The reported visit of North Korea’s leader Kim Jong Un to Beijing raises questions in Washington as well as Seoul about what he might be doing there and what he wants to get from the Chinese.
With the arrival in Beijing of the same armored train that carried his father Kim Jong-il to Beijing soon before he died in 2011, Kim Jong Un was assumed to be on a desperation mission to gain Chinese support in coming summits with South Korea’s President Moon Jae-in and President Donald Trump.
Analysts think Kim above all is presenting his case against sanctions that have driven the North Korean economy to its lowest levels in years. North Korea is suffering from China’s refusal to import North Korean coal, in accordance with UN sanctions, and also to export to North Korea all the oil that it needs to fuel its dilapidated economy.
Much as he hates to be in the role of a beggar, Kim Jong Un needs Chinese support against what he sees as rising pressure from the United States while hard-liner John Bolton is about to take over as Trump’s national security adviser. Bolton has advised against any concessions to North Korea unless Kim absolutely agrees to denuclearization.
Kim’s best hope is to make a show perhaps of freezing nuclear and missile tests while the United States and South Korea agree not to carry out war games. He has accepted the reality that U.S. and South Korean forces will open their annual Foal Eagle and Key Resolve games on April 1 as now scheduled but would like the Chinese to call for lifting or at least easing sanctions in the United Nations.
The urgency of Kim’s mission is obvious from his decision finally to travel outside North Korea for the first time since he took over after his father’s death in December 2011. Kim, who went to school in Switzerland, traveled with his father on at least one trip to Beijing but has avoided travel as outside North Korea as the country’s “respected leader” amid strained relations with China as well as Russia, both of which have criticized his nuclear program.
Kim can be sure, however, of greater support in China in view of tariffs as high as 45 percent imposed by Trump on Chinese products, including steel. Trump has accused the Chinese of stealing American technology while dumping products on the United States at low prices made possible by vastly underpaying Chinese workers.
The Chinese have vigorously denounced the tariffs and other barriers imposed by Trump, warning of a “trade war” even though Chinese exports to the United States now are approaching an incredible $400 billion a year.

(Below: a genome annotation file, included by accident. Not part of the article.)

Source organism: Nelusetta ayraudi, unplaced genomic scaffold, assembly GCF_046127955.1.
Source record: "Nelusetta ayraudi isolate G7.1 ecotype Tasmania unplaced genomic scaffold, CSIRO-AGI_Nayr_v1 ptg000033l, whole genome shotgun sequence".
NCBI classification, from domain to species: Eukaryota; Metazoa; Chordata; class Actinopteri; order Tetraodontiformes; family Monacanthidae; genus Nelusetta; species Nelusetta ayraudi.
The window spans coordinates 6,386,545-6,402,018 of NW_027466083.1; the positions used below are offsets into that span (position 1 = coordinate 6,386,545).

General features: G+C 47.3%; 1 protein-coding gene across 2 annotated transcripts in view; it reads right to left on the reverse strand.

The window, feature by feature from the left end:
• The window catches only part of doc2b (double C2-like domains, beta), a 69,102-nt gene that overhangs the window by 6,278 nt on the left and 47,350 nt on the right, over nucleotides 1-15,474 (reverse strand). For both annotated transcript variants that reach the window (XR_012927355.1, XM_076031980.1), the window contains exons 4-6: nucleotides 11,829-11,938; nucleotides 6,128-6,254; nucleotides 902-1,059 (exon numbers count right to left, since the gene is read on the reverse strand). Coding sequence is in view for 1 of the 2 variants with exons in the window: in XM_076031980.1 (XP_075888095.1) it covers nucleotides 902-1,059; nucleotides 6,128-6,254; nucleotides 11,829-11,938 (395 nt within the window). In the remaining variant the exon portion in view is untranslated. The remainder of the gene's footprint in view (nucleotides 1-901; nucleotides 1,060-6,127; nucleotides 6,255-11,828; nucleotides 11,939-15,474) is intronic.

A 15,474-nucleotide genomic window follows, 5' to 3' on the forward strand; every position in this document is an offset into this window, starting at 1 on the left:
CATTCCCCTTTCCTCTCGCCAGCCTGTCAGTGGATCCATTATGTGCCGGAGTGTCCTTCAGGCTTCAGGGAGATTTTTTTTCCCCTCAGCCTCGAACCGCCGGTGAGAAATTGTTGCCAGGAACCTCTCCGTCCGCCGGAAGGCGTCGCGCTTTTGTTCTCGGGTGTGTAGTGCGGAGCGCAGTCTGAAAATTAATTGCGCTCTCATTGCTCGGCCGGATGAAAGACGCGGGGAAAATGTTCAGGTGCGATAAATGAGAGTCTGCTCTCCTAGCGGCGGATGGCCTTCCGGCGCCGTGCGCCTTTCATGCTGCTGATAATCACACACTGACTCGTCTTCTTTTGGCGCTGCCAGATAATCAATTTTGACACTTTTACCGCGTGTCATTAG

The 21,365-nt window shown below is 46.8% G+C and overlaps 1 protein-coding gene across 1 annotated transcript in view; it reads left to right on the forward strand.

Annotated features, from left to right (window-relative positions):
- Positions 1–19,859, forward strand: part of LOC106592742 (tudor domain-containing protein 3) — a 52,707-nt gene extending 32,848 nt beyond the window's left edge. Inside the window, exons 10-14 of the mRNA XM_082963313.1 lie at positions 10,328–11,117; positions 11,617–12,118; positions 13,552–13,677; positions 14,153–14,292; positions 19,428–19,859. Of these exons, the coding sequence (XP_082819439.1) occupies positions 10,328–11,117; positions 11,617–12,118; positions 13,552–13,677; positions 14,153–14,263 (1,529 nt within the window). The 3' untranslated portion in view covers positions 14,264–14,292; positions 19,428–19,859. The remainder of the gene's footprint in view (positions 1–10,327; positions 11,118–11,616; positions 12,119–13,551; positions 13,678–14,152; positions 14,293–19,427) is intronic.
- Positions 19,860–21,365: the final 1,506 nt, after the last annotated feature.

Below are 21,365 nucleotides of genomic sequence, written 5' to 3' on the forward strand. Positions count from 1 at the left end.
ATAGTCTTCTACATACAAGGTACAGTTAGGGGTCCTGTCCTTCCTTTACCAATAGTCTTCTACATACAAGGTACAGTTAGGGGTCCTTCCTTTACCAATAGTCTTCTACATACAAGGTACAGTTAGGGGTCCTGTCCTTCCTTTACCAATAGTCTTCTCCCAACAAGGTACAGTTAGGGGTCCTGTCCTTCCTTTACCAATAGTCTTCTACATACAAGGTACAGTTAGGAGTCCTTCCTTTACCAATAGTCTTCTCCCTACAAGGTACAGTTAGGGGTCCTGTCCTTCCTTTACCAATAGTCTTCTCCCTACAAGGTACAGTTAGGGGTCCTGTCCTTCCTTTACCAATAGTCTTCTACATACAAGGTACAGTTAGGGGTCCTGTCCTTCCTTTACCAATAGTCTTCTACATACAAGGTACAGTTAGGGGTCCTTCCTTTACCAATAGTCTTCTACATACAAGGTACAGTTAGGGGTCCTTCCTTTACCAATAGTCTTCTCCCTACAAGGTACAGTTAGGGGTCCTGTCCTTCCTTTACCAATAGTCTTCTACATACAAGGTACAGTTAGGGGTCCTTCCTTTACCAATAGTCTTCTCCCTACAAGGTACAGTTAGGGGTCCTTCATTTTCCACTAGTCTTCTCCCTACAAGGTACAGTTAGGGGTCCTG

China’s foreign minister Wang Yi called the Trump tariffs a “mistaken prescription” that would ultimately be “harmful” to the United States and the U.S.-China relationship. Trump tweeted that it would be a good idea if China’s trade surplus with the United States were reduced by $1 billion a year — a relatively small figure given their current enormity.
At the same time, deepening the confrontation of forces in northeast Asia, Trump has for the moment settled its trade dispute with South Korea, which is doubling the import of American motor vehicles from 25,000 to 50,000 a year. In turn South Korea has agreed to slash its steel exports to the United States, holding them at 70 percent of current levels.
The Trump administration came to these terms with South Korea while cooperating with President Moon’s anxiety to achieve rapprochement between North and South and open dialogue. The United States is emphasizing the need to maintain the military alliance with South Korea while still supporting the Moon-Kim summit.
U.S. and South Korean military leaders have emphasized, however, the need for tightening bonds while the South strengthens its military establishment.
A sure sign of North Korea’s worries about the strong U.S.-South Korea alliance is that the North’s party newspaper, Rodong Sinmun, has warned against South Korea’s armed forces betraying the “spirit of cooperation” between the two countries.
North Korea has yet, however, to publicize the Moon-Kim summit. Nor has the North hinted at a possible summit between Kim and Trump though the North Korean state media has refrained ever since the Winter Olympics last month from its customary insults.
While speculation was rampant about Kim’s reported mission to Beijing, some analysts think China’s President Xi Jinping may have urged him to pay a visit.
Victor Cha, professor at Georgetown University and a distinguished expert on North Korea, wondered if Xi were “finally redirecting NK policy” in the aftermath of China’s National People’s Congress at which he was named president virtually for life.
By going to Beijing, said Cha, Kim might be “saving face & giving appearance of policy-coordination” in advance of the coming summits with Moon and Trump. But what, Cha asked, might be “the Chinese’s gift for KJU kissing the ring & is it a violation of sanctions?”
Donald Kirk has been a columnist for Korea Times, South China Morning Post many other newspaper and magazines. He wrote this for InsideSources.com.